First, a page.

SJP’s reactions to the interim loss of recognition

SJP Member A said receiving the interim loss of recognition was unexpected.

“It seemed to come out of nowhere and left us grappling with uncertainty about the future of our organization activities,” SJP Member A said. “Personally, I felt a combination of disappointment. Disappointment at the lack of consultation and communication regarding the decision. Moving forward, we are committed to engaging in constructive dialogue especially with the administration to address our concerns.”

SJP Member B said they heard about the posting of flyers on Feb. 14 and 16.

“I didn’t think much of it because after all, it’s the Spirit Wall, a place for student expression,” they said.

Adeline Barry Davee Distinguished Professor of History and SJP faculty advisor Ted Steinberg said that the university’s response to the posting of the flyers seems harsh and overly legalistic.

“The CWRU administration wants to prioritize university property over people, punishing students who are upset and crying out to stop the bloodshed,” he said. “I’m sure CWRU can think of a more humane way to treat courageous, politically active students than to take an iron-fisted approach as if it were operating a prosecutor’s office.”

According to SJP Member A, President Eric Kaler frustrated students, faculty and staff in his response to the Israel-Hamas war.

“We’re told not only are a significant amount of professors angry about the administration’s pro-Israel stance, many are also frustrated because they’re being getting orders from Kaler/upper admin, telling them what exactly they should be teaching in their classes, what they shouldn’t say, etc.”

Broader context

In November 2023, SJP organized a student walkout and invited the community to express “no confidence” in President Kaler’s response to the Israel-Hamas war. At the walkout, SJP called on the university to recognize Resolution 31-15. This bill was passed by USG in November 2022 and asks the university to divest its investments from Israeli apartheid, the international military-industrial complex and the international prison-industrial complex. SJP said there have been no developments on either matter.

“Unfortunately, the university administration has remained unresponsive, refusing to acknowledge the bill or engage in discussions about divestment. This lack of acknowledgement has left many students feeling disheartened, as they persist in their efforts to ensure that their concerns are heard and acted upon,” SJP Member B said.

Looking forward

SJP is still considering the implications of not being recognized by the university as a student organization, such as a lack of access to resources and facilities.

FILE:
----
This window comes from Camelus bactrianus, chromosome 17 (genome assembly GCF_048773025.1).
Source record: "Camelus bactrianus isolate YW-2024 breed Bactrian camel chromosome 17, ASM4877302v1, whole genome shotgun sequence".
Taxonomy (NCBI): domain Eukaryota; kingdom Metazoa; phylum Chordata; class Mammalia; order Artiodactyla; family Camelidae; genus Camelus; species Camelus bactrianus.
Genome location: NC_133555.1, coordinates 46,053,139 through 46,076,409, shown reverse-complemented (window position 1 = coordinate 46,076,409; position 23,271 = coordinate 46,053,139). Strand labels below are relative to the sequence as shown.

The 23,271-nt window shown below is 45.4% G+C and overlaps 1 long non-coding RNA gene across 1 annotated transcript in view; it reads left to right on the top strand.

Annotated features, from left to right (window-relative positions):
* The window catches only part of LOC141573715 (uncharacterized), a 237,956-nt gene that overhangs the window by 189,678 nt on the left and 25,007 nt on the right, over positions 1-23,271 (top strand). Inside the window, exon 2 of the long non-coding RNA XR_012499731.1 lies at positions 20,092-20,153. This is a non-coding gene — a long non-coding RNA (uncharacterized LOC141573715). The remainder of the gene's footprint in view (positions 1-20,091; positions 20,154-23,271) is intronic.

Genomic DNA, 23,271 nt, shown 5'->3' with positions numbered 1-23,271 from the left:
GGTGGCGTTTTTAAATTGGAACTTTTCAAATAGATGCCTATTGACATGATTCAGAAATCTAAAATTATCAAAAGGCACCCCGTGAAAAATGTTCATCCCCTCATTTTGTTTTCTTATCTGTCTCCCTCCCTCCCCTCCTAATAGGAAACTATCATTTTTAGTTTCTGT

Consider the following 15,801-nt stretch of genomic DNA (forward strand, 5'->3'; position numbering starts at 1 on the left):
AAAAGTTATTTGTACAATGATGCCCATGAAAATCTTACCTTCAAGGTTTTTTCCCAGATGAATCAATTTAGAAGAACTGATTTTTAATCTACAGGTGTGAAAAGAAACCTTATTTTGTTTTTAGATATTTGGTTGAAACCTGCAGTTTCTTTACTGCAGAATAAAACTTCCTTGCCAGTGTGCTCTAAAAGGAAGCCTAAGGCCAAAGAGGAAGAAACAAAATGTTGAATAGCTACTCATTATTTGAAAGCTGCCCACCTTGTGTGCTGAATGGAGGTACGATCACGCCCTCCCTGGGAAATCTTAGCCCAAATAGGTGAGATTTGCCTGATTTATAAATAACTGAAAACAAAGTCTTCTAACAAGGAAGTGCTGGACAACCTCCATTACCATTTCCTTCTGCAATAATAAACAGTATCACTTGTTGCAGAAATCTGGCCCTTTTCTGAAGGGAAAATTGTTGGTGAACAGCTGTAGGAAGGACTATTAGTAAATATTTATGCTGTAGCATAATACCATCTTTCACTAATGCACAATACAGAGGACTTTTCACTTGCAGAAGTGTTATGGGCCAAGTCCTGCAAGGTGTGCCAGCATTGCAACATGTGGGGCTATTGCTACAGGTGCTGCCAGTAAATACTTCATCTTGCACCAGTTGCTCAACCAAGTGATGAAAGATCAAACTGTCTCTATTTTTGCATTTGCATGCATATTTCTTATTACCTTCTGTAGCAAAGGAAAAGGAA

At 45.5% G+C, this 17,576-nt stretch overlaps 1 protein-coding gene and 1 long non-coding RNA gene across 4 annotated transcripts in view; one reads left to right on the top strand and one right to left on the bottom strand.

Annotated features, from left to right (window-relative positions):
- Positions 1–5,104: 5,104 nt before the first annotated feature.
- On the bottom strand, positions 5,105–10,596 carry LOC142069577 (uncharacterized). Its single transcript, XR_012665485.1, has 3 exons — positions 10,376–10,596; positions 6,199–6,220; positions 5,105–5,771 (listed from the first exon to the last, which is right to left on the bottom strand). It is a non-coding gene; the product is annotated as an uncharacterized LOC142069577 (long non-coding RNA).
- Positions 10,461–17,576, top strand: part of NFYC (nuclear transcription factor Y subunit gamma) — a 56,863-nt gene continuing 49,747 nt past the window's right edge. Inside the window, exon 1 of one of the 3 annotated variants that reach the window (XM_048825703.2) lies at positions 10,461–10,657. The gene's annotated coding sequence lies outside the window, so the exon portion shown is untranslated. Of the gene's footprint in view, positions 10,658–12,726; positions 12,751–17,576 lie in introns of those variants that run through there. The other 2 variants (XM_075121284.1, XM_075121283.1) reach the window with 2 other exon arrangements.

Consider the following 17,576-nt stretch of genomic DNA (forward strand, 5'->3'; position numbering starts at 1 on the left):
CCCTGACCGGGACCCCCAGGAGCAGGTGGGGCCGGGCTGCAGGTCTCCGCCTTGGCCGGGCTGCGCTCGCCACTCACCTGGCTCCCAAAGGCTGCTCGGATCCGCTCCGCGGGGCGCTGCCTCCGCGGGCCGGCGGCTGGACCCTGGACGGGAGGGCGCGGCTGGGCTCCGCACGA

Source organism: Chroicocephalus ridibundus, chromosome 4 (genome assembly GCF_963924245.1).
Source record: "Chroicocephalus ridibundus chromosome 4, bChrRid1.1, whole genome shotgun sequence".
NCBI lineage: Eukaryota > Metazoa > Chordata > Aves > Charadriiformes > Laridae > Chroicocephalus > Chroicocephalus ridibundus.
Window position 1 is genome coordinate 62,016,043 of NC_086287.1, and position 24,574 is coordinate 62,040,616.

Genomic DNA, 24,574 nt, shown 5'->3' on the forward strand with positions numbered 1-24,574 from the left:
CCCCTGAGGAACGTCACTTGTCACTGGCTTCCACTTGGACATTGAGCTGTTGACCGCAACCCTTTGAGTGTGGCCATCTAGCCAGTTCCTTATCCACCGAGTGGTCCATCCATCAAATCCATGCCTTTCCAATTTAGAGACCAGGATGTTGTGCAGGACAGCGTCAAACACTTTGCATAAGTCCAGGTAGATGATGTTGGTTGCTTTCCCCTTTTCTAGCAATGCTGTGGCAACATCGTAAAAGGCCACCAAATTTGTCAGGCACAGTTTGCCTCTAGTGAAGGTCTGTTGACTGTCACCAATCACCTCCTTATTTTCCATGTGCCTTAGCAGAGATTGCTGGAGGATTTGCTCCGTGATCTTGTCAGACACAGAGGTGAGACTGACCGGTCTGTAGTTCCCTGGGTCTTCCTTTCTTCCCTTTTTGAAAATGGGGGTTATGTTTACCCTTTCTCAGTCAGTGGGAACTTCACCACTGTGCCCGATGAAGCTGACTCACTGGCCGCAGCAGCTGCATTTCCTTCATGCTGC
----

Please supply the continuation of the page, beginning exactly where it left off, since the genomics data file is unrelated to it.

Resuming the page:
“The surge in backing post-suspension speaks volumes about the strength of our cause and the unity within our community,” SJP Member B said. “This surge could potentially bolster our visibility and influence on campus, showcasing the widespread endorsement of our organization’s objectives.”

Highlighting SJP’s goal of advocating for the Palestinian cause and educating students about the history of Israeli occupation of Palestine, SJP Member B said the organization’s goal is to create a more open discourse on these topics.

“Up until now I feel like we have achieved this,” they said. “If the administration does not reinstate SJP, it marks a disturbing step backward for CWRU, echoing a darker era when anti-Palestinian racism and Islamophobia were unchecked on campus.”

Whiting said the university wants to uphold community standards.

“We want to work with you and make sure you understand why this is problematic,” Whiting said at the USG meeting. “To some extent, we have extended grace to the SJP organization. We did not broadcast that they were under interim suspension. It was again because we don’t care to do more than fundamentally educate.”

SJP anticipates receiving more information regarding a reinstatement decision once the university finishes its investigation. SJP Member B said the decision regarding SJP’s recognition might affect how the organization can interact with the campus community going forward.

“Despite these potential hurdles, our dedication to our mission remains resolute,” they said. “We’ll persist in advocating for justice and equity, harnessing our collective strength and the steadfast support of our community to drive progress. While our presence on campus might encounter obstacles, our determination to create positive change remains unwavering.”